Listen! A sower went out to sow…This past summer I graduated from the Chestnut School of Herbal Medicine. I completed their Herbal Medicine Making Course where we were taught the medicinal, first aid, cosmetic and culinary use of herbs. Some people might think it’s strange for a pastor to study such things. But I believe that every once in a while you have to teach an old dog a new trick. You have to challenge yourself and move out of your comfort zone in order to keep your brain sharp and active.
During the fall and winter I continued to practice what I learned, using dried herbs I bought from the store. I also began making plans for a medicinal herb garden that I began to plant in April. My goal was to be able to go all organic and have control over the entire process of medicine making from start to finish.
The first things to go into the ground were berry bushes: Elderberry, blackberry and blueberry. Next were a number of medicinal herbs that were interspersed among the flowers that are already growing in our front yard. I also had to nurture several perennials I had planted the year before, including clary sage and St. John’s wort.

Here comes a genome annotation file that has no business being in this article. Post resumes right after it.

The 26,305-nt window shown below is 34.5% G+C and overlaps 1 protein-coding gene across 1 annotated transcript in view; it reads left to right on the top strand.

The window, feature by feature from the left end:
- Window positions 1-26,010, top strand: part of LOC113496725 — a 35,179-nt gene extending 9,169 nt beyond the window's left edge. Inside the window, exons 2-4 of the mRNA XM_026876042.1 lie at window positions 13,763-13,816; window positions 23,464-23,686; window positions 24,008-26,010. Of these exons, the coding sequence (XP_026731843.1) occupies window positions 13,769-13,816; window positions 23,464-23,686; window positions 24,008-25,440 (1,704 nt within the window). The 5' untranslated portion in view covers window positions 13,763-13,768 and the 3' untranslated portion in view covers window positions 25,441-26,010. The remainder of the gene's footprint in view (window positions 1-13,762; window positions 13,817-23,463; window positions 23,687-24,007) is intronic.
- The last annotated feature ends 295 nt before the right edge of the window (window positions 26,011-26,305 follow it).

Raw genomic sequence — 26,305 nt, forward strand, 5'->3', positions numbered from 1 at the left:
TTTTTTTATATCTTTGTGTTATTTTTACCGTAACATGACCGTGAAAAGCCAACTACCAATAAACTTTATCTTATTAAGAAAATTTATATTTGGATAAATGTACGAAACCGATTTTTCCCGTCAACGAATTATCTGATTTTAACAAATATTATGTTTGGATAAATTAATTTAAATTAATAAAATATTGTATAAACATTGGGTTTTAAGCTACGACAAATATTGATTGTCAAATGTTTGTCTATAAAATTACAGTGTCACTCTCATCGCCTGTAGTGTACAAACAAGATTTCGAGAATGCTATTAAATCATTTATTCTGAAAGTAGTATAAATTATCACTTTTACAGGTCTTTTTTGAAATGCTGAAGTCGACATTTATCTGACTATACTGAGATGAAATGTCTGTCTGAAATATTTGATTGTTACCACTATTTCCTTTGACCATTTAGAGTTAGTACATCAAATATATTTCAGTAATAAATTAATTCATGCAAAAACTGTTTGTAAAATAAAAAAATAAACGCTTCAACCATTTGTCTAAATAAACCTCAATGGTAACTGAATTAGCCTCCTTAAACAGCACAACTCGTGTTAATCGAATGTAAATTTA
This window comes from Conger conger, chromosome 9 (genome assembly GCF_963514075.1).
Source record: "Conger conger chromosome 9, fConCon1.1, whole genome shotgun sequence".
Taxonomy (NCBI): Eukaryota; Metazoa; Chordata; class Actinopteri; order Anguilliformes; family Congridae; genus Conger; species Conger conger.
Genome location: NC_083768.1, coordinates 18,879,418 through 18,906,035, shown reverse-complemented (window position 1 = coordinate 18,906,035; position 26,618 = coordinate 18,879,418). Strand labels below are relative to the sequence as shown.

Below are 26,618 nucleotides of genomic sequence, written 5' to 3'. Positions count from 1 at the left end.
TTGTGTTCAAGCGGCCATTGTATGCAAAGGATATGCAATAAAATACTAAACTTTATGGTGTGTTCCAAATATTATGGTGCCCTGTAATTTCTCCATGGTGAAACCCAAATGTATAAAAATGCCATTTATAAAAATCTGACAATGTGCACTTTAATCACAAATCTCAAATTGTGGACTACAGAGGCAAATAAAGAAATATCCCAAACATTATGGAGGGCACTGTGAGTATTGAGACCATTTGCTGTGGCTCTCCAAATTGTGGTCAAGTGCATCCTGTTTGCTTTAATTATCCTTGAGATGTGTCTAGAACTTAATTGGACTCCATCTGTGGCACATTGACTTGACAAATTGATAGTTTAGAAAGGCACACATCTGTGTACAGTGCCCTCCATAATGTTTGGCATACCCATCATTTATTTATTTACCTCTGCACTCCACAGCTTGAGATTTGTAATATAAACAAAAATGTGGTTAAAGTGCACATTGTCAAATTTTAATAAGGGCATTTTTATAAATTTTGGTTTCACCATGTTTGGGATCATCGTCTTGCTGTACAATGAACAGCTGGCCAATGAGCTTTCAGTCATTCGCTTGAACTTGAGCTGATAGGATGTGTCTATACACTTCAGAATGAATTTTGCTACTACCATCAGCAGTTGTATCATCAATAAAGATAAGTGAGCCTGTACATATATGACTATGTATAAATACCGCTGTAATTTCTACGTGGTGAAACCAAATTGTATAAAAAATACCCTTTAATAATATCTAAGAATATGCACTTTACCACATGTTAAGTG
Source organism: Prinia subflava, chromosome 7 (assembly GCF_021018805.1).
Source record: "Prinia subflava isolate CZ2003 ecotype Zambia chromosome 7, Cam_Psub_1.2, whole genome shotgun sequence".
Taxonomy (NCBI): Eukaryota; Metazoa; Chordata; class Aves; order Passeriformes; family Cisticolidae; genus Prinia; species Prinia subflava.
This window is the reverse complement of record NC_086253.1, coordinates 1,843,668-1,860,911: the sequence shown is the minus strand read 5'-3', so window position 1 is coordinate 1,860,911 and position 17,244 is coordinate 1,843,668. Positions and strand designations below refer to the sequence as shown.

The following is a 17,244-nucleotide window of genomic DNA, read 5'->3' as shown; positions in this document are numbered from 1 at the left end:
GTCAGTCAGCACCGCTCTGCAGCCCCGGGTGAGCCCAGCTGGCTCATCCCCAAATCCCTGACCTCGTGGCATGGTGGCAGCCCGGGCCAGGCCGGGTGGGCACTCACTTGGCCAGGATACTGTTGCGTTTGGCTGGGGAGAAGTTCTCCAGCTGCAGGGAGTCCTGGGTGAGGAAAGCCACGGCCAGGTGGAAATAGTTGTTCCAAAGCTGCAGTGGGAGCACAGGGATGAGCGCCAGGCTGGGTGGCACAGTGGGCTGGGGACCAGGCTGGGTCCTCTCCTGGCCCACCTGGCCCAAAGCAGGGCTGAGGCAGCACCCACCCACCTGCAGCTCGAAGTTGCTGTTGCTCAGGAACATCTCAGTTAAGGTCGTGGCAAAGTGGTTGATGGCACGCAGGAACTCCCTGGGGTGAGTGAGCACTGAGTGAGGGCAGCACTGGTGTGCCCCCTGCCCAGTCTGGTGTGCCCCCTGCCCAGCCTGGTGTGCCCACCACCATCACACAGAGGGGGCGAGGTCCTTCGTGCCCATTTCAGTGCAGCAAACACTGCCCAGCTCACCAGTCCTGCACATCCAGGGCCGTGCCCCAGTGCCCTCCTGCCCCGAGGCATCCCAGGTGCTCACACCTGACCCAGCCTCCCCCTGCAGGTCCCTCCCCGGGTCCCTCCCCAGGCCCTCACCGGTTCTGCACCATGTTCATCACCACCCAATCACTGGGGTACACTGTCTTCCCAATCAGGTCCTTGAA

It’s now July and as this sower went out to sow I gave each plant the loving attention it deserved. I made sure they had enough water and kept weeds from growing around them. I verbally encouraged them when I saw them growing and sprayed Neem oil on my calendula when a herd of aphids tried to move in. This is the first herb garden I have ever planted in my life. The interesting thing I noticed about it is that while I’ve given every plant lots of love, some things have flourished while others have not.
My clary sage did really well in the spring but completely died this past month for no apparent reason at all. My peppermint looked puny and I came to the conclusion that it didn’t receive enough sunshine.